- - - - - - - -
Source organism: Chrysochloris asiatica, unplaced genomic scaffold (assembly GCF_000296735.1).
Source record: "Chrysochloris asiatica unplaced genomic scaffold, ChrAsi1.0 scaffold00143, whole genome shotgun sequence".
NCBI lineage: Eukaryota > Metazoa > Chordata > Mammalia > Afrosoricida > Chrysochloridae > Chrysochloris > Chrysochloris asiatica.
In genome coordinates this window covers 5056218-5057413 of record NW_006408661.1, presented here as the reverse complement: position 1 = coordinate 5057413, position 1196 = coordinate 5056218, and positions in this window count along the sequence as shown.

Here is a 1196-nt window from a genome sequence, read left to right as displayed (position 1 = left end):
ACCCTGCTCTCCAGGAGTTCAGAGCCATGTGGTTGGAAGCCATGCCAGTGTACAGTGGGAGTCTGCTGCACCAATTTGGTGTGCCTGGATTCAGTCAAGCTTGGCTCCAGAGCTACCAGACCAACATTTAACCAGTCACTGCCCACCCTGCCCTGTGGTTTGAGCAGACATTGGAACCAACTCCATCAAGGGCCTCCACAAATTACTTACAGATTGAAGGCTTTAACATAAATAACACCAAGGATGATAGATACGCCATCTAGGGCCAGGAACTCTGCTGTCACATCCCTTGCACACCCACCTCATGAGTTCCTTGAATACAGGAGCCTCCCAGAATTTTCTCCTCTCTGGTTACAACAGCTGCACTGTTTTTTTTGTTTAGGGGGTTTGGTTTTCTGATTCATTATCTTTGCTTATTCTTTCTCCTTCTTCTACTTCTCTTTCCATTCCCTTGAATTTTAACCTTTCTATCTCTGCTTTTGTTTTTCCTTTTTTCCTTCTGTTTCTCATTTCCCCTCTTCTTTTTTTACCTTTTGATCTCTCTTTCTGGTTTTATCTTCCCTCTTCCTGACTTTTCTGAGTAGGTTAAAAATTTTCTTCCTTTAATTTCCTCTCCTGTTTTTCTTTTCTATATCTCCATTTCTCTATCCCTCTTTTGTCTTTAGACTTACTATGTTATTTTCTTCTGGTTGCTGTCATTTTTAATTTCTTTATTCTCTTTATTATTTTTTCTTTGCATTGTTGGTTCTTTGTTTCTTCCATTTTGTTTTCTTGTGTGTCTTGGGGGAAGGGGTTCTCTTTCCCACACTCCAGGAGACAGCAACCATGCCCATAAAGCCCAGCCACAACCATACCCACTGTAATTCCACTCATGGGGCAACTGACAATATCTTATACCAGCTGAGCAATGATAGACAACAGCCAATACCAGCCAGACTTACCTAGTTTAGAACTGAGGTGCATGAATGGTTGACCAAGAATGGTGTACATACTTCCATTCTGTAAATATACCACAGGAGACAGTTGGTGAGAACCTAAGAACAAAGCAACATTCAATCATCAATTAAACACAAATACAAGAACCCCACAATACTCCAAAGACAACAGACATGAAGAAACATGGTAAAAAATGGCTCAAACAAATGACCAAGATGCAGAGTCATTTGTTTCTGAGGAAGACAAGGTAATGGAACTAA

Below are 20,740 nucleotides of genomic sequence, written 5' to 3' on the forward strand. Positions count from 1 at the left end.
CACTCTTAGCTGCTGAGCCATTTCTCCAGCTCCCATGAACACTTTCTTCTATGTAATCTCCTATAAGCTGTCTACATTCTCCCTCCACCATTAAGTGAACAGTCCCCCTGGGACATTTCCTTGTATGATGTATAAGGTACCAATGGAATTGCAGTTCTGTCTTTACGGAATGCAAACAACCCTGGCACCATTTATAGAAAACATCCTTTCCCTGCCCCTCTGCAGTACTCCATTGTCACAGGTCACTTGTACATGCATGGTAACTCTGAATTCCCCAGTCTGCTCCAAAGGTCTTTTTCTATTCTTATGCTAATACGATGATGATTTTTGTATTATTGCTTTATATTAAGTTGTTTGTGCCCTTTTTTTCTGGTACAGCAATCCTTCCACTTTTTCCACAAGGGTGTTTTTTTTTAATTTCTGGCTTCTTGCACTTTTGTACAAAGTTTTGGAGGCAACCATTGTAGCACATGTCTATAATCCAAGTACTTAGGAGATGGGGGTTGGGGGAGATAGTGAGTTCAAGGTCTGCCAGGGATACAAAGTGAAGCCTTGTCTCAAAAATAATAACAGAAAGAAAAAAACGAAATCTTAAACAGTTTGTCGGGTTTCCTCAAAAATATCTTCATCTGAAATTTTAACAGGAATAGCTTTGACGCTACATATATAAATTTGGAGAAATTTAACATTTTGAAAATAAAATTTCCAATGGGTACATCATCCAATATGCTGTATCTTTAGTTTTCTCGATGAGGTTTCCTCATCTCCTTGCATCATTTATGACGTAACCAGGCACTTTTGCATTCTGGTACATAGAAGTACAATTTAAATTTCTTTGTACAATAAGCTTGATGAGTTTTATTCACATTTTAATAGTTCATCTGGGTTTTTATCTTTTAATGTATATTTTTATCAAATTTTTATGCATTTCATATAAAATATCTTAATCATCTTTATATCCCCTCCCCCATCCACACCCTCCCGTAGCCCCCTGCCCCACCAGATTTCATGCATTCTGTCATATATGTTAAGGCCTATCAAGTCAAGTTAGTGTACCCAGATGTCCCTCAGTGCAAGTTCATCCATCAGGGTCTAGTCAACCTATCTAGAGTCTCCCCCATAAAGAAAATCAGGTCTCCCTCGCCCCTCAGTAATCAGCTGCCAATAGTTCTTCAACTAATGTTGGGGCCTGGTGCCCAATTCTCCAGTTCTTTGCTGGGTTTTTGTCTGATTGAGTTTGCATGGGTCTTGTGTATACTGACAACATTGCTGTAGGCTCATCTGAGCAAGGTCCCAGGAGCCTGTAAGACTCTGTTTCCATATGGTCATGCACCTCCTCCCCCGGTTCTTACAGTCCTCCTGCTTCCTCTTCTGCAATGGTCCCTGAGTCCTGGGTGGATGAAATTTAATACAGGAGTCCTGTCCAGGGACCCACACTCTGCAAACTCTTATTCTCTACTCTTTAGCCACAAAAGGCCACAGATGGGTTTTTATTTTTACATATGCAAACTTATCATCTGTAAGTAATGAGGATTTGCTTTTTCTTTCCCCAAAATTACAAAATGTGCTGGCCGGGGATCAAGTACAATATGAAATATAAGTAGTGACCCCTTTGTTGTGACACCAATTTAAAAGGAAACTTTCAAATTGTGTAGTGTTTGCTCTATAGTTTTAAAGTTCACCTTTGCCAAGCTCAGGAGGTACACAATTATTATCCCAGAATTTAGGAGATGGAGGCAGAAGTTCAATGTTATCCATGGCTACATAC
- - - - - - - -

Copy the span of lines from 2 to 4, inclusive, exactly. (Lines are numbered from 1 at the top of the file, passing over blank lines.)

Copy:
Source record: "Chrysochloris asiatica unplaced genomic scaffold, ChrAsi1.0 scaffold00143, whole genome shotgun sequence".
NCBI lineage: Eukaryota > Metazoa > Chordata > Mammalia > Afrosoricida > Chrysochloridae > Chrysochloris > Chrysochloris asiatica.
In genome coordinates this window covers 5056218-5057413 of record NW_006408661.1, presented here as the reverse complement: position 1 = coordinate 5057413, position 1196 = coordinate 5056218, and positions in this window count along the sequence as shown.